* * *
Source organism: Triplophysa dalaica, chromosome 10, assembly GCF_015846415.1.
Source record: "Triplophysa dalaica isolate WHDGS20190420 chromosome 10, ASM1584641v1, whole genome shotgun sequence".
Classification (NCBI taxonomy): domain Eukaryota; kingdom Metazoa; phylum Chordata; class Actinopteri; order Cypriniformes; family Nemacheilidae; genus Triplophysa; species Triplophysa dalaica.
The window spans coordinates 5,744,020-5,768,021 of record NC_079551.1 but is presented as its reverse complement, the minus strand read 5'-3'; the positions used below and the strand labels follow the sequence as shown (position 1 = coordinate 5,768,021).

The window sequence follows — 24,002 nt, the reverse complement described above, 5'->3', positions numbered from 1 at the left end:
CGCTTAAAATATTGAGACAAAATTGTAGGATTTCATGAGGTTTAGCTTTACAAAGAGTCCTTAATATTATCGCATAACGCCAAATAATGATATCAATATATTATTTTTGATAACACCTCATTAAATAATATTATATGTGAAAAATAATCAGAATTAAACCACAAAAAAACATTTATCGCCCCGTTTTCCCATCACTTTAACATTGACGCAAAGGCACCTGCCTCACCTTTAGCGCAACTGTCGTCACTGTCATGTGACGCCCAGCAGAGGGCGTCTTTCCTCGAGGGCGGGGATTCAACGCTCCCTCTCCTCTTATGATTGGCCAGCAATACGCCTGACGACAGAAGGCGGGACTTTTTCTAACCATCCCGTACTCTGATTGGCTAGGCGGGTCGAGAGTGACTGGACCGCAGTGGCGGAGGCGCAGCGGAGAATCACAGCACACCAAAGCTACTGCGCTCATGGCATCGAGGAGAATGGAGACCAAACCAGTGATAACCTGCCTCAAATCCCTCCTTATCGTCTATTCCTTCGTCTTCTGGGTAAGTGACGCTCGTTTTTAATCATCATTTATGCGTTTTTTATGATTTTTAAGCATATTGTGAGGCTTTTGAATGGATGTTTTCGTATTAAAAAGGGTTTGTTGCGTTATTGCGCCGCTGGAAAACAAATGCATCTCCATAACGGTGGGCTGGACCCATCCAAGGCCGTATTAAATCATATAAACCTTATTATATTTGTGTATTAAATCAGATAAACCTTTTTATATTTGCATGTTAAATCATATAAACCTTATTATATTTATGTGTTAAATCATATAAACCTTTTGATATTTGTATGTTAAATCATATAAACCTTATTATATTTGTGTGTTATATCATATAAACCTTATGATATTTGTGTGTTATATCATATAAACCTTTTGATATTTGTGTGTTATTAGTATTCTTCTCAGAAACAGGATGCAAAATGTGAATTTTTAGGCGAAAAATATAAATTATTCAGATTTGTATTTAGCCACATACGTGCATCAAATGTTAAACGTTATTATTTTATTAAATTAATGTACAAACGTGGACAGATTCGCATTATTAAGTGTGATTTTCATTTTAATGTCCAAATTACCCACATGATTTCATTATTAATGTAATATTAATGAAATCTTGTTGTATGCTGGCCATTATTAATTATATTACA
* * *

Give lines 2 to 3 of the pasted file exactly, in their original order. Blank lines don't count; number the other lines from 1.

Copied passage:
Source record: "Triplophysa dalaica isolate WHDGS20190420 chromosome 10, ASM1584641v1, whole genome shotgun sequence".
Classification (NCBI taxonomy): domain Eukaryota; kingdom Metazoa; phylum Chordata; class Actinopteri; order Cypriniformes; family Nemacheilidae; genus Triplophysa; species Triplophysa dalaica.